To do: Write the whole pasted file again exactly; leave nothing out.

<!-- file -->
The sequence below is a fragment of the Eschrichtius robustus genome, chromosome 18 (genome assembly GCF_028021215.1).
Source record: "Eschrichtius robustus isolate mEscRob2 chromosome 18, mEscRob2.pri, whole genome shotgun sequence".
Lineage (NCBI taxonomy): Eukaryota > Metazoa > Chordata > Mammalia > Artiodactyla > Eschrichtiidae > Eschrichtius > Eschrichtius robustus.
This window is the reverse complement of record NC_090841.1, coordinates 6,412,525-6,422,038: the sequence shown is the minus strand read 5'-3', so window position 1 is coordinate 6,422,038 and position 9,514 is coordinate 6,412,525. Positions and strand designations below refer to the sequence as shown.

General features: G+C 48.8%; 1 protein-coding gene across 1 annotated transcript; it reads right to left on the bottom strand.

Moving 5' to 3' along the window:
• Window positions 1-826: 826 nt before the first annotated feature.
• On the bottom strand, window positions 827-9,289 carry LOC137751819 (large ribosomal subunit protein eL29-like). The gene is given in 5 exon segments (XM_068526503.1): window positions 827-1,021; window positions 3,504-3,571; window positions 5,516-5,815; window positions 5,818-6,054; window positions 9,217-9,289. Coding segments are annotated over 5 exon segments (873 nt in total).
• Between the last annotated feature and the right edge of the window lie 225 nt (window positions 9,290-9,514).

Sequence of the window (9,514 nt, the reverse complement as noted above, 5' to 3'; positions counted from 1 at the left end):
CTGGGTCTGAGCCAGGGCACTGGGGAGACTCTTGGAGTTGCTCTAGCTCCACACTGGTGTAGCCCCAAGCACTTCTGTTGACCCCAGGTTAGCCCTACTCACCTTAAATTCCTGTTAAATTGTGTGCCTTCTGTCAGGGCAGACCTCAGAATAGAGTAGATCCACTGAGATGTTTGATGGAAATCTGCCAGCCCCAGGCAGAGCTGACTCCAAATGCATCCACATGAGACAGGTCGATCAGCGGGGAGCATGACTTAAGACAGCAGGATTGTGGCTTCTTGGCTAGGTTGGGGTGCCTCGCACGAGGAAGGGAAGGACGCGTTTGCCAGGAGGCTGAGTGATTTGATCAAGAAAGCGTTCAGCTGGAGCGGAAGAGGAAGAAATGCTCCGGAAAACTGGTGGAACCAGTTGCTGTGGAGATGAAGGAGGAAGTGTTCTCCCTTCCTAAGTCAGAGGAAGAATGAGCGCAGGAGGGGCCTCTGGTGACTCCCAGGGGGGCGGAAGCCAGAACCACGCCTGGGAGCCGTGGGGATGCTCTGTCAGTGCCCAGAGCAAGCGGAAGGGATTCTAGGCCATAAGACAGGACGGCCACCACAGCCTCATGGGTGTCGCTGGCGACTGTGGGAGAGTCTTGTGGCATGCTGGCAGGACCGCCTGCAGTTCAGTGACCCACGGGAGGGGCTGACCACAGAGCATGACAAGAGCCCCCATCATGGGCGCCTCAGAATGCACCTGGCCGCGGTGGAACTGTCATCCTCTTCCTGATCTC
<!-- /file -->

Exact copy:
The sequence below is a fragment of the Eschrichtius robustus genome, chromosome 18 (genome assembly GCF_028021215.1).
Source record: "Eschrichtius robustus isolate mEscRob2 chromosome 18, mEscRob2.pri, whole genome shotgun sequence".
Lineage (NCBI taxonomy): Eukaryota > Metazoa > Chordata > Mammalia > Artiodactyla > Eschrichtiidae > Eschrichtius > Eschrichtius robustus.
This window is the reverse complement of record NC_090841.1, coordinates 6,412,525-6,422,038: the sequence shown is the minus strand read 5'-3', so window position 1 is coordinate 6,422,038 and position 9,514 is coordinate 6,412,525. Positions and strand designations below refer to the sequence as shown.

General features: G+C 48.8%; 1 protein-coding gene across 1 annotated transcript; it reads right to left on the bottom strand.

Moving 5' to 3' along the window:
• Window positions 1-826: 826 nt before the first annotated feature.
• On the bottom strand, window positions 827-9,289 carry LOC137751819 (large ribosomal subunit protein eL29-like). The gene is given in 5 exon segments (XM_068526503.1): window positions 827-1,021; window positions 3,504-3,571; window positions 5,516-5,815; window positions 5,818-6,054; window positions 9,217-9,289. Coding segments are annotated over 5 exon segments (873 nt in total).
• Between the last annotated feature and the right edge of the window lie 225 nt (window positions 9,290-9,514).

Sequence of the window (9,514 nt, the reverse complement as noted above, 5' to 3'; positions counted from 1 at the left end):
CTGGGTCTGAGCCAGGGCACTGGGGAGACTCTTGGAGTTGCTCTAGCTCCACACTGGTGTAGCCCCAAGCACTTCTGTTGACCCCAGGTTAGCCCTACTCACCTTAAATTCCTGTTAAATTGTGTGCCTTCTGTCAGGGCAGACCTCAGAATAGAGTAGATCCACTGAGATGTTTGATGGAAATCTGCCAGCCCCAGGCAGAGCTGACTCCAAATGCATCCACATGAGACAGGTCGATCAGCGGGGAGCATGACTTAAGACAGCAGGATTGTGGCTTCTTGGCTAGGTTGGGGTGCCTCGCACGAGGAAGGGAAGGACGCGTTTGCCAGGAGGCTGAGTGATTTGATCAAGAAAGCGTTCAGCTGGAGCGGAAGAGGAAGAAATGCTCCGGAAAACTGGTGGAACCAGTTGCTGTGGAGATGAAGGAGGAAGTGTTCTCCCTTCCTAAGTCAGAGGAAGAATGAGCGCAGGAGGGGCCTCTGGTGACTCCCAGGGGGGCGGAAGCCAGAACCACGCCTGGGAGCCGTGGGGATGCTCTGTCAGTGCCCAGAGCAAGCGGAAGGGATTCTAGGCCATAAGACAGGACGGCCACCACAGCCTCATGGGTGTCGCTGGCGACTGTGGGAGAGTCTTGTGGCATGCTGGCAGGACCGCCTGCAGTTCAGTGACCCACGGGAGGGGCTGACCACAGAGCATGACAAGAGCCCCCATCATGGGCGCCTCAGAATGCACCTGGCCGCGGTGGAACTGTCATCCTCTTCCTGATCTC